The US Justice Department said on Monday that it would appeal a federal judge’s ruling that President Donald Trump may not legally block Twitter users from his account on the social media platform based on their political views, according to a court filing.
Jameel Jaffer, a lawyer for the seven plaintiffs who sued, said that the @realdonaldtrump account on Monday had unblocked the plaintiffs.
The White House and the Justice Department did not immediately comment.
"We're pleased that the White House unblocked our clients from the President's Twitter account but disappointed that the government intends to appeal the district court's thoughtful and well-supported ruling," Jaffer said in an email.
Trump has made his Twitter account - with more than 52 million followers - an integral and controversial part of his presidency, using it to promote his agenda, announce policy and attack critics.
He has blocked many critics from his account, which prevents them from directly responding to his tweets.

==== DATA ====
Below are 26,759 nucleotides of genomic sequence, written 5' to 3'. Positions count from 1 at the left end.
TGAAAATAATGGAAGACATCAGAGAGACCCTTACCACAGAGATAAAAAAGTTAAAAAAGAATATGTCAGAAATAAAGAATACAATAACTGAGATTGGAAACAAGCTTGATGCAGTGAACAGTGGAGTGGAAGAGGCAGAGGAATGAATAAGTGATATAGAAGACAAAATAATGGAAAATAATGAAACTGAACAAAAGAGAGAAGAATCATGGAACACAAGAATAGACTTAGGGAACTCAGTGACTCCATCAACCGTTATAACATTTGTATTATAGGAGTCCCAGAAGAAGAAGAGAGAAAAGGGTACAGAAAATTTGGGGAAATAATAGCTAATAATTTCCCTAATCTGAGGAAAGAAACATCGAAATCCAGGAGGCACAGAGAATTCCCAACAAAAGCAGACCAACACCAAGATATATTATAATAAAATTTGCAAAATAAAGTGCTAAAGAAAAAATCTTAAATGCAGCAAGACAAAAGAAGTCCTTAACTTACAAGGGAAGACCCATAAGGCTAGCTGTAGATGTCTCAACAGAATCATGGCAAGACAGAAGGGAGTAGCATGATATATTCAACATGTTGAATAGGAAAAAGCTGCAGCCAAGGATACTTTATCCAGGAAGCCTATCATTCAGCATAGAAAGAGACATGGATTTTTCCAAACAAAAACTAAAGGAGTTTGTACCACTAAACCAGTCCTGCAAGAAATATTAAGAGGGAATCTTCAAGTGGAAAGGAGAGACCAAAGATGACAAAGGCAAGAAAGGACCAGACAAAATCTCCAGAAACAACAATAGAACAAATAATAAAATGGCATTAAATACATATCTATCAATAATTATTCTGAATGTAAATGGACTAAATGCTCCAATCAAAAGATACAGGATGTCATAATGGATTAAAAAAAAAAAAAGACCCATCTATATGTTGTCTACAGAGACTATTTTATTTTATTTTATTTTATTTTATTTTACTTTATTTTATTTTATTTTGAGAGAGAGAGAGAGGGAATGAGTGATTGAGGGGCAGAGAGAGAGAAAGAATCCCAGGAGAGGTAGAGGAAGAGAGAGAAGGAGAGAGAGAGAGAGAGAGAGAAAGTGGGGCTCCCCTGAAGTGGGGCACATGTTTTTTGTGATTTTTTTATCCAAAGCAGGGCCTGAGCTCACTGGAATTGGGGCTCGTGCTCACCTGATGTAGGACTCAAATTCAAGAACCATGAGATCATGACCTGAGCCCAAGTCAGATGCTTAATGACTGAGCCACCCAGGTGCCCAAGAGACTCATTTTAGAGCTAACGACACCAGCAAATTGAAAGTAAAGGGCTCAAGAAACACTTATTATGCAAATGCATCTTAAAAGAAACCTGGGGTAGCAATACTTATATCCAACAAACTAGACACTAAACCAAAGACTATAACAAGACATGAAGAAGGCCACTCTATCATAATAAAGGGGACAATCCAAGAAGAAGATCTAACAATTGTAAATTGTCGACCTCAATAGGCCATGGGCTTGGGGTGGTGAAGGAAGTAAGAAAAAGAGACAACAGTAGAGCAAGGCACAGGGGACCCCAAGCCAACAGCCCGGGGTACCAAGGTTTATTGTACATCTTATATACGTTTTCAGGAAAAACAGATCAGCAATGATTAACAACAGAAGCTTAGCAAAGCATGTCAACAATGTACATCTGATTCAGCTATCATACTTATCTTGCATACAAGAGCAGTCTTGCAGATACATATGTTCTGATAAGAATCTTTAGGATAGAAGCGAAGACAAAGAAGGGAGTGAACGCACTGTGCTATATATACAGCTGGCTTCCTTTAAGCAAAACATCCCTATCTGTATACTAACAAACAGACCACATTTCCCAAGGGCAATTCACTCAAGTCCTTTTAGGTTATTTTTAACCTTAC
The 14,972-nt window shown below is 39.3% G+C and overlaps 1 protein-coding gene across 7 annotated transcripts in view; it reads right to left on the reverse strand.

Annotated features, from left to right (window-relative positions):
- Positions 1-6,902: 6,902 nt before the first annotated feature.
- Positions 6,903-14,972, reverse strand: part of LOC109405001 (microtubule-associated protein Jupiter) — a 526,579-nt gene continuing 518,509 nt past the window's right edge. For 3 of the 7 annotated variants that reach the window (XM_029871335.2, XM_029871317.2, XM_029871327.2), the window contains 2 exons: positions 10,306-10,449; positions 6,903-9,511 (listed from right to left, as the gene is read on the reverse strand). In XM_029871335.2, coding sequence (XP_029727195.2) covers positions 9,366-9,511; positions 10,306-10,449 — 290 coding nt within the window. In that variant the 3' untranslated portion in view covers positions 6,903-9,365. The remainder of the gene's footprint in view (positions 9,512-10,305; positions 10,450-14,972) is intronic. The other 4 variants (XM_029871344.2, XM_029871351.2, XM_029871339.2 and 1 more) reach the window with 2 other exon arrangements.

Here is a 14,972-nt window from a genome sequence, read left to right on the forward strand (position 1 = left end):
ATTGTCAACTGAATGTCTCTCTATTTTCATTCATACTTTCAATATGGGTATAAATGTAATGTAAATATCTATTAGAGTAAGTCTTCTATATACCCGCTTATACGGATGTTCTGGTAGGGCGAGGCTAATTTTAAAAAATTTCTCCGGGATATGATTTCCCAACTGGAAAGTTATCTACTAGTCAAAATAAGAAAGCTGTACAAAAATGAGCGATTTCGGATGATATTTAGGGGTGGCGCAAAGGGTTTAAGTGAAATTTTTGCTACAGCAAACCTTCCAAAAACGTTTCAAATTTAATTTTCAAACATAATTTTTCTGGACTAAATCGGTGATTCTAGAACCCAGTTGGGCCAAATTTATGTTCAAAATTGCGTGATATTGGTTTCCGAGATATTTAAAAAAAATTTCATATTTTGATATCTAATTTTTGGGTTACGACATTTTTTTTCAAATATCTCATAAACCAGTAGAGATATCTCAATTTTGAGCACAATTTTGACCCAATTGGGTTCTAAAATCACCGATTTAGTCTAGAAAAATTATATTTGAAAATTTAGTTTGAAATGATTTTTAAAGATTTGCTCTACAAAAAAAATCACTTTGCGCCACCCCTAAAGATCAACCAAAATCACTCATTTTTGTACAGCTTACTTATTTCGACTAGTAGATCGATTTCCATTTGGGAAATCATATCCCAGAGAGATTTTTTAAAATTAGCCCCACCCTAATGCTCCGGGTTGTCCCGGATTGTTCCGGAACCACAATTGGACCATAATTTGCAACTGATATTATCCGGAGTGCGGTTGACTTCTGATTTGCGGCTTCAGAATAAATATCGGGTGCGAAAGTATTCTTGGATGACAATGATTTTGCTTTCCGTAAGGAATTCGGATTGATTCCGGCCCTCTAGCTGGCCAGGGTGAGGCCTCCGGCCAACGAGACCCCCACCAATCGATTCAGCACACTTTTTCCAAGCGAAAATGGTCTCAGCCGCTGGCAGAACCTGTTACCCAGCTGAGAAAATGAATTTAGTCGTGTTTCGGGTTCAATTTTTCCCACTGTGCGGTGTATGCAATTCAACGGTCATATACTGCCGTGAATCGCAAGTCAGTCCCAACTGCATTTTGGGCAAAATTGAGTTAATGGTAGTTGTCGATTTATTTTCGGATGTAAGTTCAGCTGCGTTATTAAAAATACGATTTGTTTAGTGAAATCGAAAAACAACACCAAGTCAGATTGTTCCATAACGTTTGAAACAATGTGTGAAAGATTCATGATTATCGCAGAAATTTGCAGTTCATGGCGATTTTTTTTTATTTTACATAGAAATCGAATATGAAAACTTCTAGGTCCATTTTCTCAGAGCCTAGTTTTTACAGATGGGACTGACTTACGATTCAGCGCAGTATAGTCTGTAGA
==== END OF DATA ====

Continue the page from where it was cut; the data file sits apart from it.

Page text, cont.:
US District Judge Naomi Reice Buchwald in Manhattan ruled on May 23 that comments on the president’s account, and those of other government officials, were public forums and that blocking Twitter users for their views violated their right to free speech under the First Amendment of the US Constitution.
Buchwald’s ruling was in response to a First Amendment lawsuit filed against Trump in July 2017 by the Knight First Amendment Institute at Columbia University and several Twitter users.
The plaintiffs include Philip Cohen, a sociology professor at the University of Maryland; and Brandon Neely, a Texas police officer.
Novelists Stephen King and Anne Rice, comedian Rosie O’Donnell, model Chrissy Teigen, actress Marina Sirtis and the military veterans political action committee VoteVets.org are among others who have said on Twitter that Trump blocked them.
Buchwald rejected the argument by Justice Department lawyers that Trump’s own First Amendment rights allowed him to block people with whom he did not wish to interact.
Trump could “mute” users, meaning he would not see their tweets while they could still respond to his, she said, without violating their free speech rights.